Former CIA Officer Jason Hanson Reveals...

Spy Secrets That Can

Save Your Life

Get Out Alive

Is your home title already stolen?

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Norris Fisher sold $4 million worth of property during his career…

But, none of the sales he made were legal.

He stole people’s property out from underneath them using forged documents and fake credentials.

Here’s an example of the type of crimes Norris and his criminal friends commit:

One day, John S. of Fort Worth, TX found out his vacant home lot had been sold to a woman in Los Angeles.

But, the transfer of the property involved a forged deed. John’s name and the notary’s seal were both fakes.

Norris Fisher used a fake deed as proof that he owned the property, then he turned around and sold the property for cash.

Anyone who did a title search would believe that all the paperwork for the sale was in order.

To hide his identity, Norris conducted the transactions through a P.O. Box, and targeted vacant lots to sell.

To avoid being caught, he focused mostly on properties owned by someone who recently died.

In one instance, a caseworker at the Department of Aging found out one of her clients sold a property.

The caseworker was suspicious and learned the notary’s signature and stamp were fake.

When police executed a search warrant at Norris’s home, they found seven fake notary stamps.

And an undercover police officer purchased stolen property from Norris.

In total, U.S. Postal Inspectors believe Norris used the mail service to steal more than 100 properties worth over $4 million.

Facing a mountain of evidence against him, Norris pled guilty to four counts of mail fraud and conspiracy and received a 20-year prison sentence.

Unfortunately, some of the victims didn’t have the money to hire lawyers and get back their property.

It was a massive headache for the victims who were sellers and buyers.

Now, home title theft is nothing new…

The problem is if someone steals the title to your property it might be a while before you know.

The thief could sell, refinance, or let the property go into foreclosure.

But today, as identity theft increases, so do home title crimes.

According to the FBI, victims lost over $56 million in 2017 due to real estate fraud.

So, how do you protect yourself from a fraud that you may not know occurred?

Here are a few things to help protect yourself from losing your home to a thief.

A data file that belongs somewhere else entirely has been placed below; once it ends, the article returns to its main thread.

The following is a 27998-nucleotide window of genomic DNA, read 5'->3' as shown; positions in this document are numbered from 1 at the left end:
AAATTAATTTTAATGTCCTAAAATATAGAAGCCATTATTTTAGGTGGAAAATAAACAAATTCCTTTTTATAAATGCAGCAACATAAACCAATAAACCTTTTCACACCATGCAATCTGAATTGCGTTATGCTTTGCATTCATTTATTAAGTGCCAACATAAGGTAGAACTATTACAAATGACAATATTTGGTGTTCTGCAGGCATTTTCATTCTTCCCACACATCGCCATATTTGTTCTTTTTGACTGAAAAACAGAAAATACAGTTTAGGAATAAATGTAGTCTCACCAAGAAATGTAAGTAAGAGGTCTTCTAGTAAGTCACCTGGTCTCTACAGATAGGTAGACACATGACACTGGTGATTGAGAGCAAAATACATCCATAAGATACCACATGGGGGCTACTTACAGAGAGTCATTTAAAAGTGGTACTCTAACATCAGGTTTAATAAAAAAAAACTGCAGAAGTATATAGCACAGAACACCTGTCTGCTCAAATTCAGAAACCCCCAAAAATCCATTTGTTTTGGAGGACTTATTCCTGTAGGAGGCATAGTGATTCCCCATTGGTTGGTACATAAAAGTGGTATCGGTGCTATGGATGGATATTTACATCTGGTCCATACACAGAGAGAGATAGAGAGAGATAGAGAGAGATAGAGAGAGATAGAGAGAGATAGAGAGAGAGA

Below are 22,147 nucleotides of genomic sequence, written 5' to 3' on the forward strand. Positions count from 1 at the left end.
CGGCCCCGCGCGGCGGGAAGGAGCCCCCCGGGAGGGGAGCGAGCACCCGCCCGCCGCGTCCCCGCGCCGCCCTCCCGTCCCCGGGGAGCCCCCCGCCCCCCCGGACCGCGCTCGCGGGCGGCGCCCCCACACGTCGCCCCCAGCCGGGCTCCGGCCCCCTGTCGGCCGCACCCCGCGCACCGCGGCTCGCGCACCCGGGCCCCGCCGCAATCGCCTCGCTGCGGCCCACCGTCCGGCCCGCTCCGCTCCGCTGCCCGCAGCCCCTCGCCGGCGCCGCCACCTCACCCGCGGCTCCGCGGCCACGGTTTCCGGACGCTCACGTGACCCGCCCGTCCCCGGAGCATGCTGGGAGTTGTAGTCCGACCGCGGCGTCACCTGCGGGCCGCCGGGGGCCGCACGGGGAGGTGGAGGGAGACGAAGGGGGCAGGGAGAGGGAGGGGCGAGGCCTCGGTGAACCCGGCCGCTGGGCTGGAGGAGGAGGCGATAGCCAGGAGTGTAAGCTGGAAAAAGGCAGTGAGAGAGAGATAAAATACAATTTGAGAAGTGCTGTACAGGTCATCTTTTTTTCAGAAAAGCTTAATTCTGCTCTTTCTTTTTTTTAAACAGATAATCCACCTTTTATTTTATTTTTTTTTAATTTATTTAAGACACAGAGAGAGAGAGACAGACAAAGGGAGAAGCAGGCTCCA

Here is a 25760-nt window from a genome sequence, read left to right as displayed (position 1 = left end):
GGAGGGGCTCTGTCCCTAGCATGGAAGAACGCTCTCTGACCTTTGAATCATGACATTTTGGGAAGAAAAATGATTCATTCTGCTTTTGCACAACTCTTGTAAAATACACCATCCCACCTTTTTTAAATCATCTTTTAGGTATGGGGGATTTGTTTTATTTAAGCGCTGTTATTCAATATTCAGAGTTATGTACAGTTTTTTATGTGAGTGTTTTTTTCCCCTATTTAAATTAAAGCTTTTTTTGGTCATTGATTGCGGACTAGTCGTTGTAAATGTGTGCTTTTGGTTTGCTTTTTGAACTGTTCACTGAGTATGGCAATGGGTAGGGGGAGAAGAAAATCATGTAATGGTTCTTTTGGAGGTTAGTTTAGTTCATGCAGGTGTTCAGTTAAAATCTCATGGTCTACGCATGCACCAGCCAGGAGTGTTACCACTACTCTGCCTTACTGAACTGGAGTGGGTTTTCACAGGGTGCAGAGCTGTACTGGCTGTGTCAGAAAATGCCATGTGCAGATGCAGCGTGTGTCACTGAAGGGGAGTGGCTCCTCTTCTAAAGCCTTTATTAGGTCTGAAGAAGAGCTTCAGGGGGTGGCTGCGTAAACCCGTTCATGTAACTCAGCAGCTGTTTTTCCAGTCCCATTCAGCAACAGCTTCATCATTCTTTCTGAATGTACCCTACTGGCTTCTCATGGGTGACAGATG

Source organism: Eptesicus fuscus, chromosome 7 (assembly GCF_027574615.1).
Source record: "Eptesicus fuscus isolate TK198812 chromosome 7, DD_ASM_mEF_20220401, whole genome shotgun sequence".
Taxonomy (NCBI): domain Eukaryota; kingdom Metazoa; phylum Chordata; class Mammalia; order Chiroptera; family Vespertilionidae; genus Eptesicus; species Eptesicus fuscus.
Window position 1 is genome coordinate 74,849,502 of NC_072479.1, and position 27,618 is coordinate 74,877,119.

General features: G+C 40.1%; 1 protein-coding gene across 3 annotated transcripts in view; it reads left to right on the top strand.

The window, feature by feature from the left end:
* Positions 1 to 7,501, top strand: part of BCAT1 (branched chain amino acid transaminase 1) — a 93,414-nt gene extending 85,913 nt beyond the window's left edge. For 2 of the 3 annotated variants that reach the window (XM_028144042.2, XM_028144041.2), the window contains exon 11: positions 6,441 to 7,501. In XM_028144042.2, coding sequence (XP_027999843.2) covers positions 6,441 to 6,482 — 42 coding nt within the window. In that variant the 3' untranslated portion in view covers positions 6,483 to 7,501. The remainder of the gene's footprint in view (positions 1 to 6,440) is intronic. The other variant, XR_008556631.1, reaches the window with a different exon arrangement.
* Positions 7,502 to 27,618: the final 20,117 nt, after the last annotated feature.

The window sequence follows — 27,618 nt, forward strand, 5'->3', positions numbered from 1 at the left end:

Check property records:

If you own property there is a record of ownership. This is usually compiled by the county recorder where you live.

Many county websites allow you to do a property search. Or you can go in person to the county offices.

Either way, search your address to make sure the property is still in your name or the name it should be in.

Pay attention to missing bills:

If you have a property in your name, you receive a bunch of junk mail.

Companies will send sales letters in the mail to the person who is the owner on record.

Plus, your current mortgage company should send you correspondence in the mail.

Even if you have paperless billing, you should still get important documents related to the property address.

If these notices stop appearing, check the property records to make sure you are still listed as the owner.

Consider title insurance:

When you buy a home, always buy title insurance.

Title insurance is a one-time fee often included with closing costs when you buy your home.

This protects against any claims or liens made against the property.

If a lien is discovered after you have purchased the property, this insurance could be a lifesaver.

These days, there are a lot of companies that offer to monitor your credit.

There are also companies such as Home Title Lock that offer to protect you from this type of fraud.

While there is nothing wrong with these companies, they do things that you can do on your own.

Remember to check your credit report, and follow these steps I’ve mentioned above.

There are plenty of ways to protect yourself from title fraud without paying someone else to do it.

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